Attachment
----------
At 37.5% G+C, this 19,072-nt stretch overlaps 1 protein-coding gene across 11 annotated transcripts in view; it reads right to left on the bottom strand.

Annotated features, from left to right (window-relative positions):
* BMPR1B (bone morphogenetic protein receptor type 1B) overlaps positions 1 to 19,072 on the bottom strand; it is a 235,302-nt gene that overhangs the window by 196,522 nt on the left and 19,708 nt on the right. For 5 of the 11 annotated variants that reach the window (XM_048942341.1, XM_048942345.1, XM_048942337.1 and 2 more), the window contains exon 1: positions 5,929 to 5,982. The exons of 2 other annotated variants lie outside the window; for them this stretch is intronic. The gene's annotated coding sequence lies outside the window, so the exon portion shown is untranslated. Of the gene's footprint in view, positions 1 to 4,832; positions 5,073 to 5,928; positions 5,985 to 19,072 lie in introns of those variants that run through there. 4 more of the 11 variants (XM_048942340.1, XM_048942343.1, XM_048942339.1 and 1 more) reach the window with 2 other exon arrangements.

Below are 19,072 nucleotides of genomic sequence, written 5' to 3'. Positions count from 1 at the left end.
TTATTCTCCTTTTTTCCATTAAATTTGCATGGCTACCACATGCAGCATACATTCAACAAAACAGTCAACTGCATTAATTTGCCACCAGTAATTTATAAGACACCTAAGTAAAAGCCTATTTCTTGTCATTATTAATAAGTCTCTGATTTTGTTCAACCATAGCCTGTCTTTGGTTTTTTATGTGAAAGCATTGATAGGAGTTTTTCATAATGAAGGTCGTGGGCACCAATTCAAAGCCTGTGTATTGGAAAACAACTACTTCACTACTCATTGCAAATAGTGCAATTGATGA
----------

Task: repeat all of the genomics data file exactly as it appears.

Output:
At 37.5% G+C, this 19,072-nt stretch overlaps 1 protein-coding gene across 11 annotated transcripts in view; it reads right to left on the bottom strand.

Annotated features, from left to right (window-relative positions):
* BMPR1B (bone morphogenetic protein receptor type 1B) overlaps positions 1 to 19,072 on the bottom strand; it is a 235,302-nt gene that overhangs the window by 196,522 nt on the left and 19,708 nt on the right. For 5 of the 11 annotated variants that reach the window (XM_048942341.1, XM_048942345.1, XM_048942337.1 and 2 more), the window contains exon 1: positions 5,929 to 5,982. The exons of 2 other annotated variants lie outside the window; for them this stretch is intronic. The gene's annotated coding sequence lies outside the window, so the exon portion shown is untranslated. Of the gene's footprint in view, positions 1 to 4,832; positions 5,073 to 5,928; positions 5,985 to 19,072 lie in introns of those variants that run through there. 4 more of the 11 variants (XM_048942340.1, XM_048942343.1, XM_048942339.1 and 1 more) reach the window with 2 other exon arrangements.

Below are 19,072 nucleotides of genomic sequence, written 5' to 3'. Positions count from 1 at the left end.
TTATTCTCCTTTTTTCCATTAAATTTGCATGGCTACCACATGCAGCATACATTCAACAAAACAGTCAACTGCATTAATTTGCCACCAGTAATTTATAAGACACCTAAGTAAAAGCCTATTTCTTGTCATTATTAATAAGTCTCTGATTTTGTTCAACCATAGCCTGTCTTTGGTTTTTTATGTGAAAGCATTGATAGGAGTTTTTCATAATGAAGGTCGTGGGCACCAATTCAAAGCCTGTGTATTGGAAAACAACTACTTCACTACTCATTGCAAATAGTGCAATTGATGA